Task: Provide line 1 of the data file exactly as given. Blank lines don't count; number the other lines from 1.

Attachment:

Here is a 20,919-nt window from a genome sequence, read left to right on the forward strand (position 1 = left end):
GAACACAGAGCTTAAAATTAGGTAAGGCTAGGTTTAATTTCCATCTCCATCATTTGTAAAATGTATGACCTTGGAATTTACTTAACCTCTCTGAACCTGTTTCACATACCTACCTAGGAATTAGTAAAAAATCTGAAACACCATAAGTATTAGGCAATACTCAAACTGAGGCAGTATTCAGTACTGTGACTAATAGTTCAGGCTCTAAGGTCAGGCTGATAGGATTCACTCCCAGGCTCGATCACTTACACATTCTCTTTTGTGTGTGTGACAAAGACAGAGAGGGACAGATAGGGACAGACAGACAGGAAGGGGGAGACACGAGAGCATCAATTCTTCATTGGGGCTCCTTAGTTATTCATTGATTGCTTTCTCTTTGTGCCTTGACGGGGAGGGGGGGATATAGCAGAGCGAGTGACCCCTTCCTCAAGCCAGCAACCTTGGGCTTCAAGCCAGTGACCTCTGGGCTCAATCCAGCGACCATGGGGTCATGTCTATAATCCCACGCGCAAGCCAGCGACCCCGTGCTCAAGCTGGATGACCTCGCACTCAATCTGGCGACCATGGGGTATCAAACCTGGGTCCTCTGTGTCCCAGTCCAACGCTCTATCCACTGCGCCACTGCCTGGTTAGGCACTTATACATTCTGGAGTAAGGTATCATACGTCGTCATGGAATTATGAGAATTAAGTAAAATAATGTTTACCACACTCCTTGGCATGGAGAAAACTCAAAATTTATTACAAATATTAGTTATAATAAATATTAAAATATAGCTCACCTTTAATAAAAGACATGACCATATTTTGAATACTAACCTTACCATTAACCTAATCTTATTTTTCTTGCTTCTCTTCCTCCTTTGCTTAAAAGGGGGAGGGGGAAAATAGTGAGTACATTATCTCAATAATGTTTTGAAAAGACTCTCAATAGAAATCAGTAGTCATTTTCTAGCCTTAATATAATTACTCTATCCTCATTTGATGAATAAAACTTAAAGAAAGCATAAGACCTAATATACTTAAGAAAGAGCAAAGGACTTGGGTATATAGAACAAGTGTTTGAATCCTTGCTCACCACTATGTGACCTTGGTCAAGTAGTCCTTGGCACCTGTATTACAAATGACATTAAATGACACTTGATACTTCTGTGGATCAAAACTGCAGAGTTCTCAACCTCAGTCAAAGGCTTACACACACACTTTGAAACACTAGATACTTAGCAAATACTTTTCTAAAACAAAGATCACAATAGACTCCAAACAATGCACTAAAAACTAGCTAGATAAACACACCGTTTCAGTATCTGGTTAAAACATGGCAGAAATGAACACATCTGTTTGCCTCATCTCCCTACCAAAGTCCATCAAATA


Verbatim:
Here is a 20,919-nt window from a genome sequence, read left to right on the forward strand (position 1 = left end):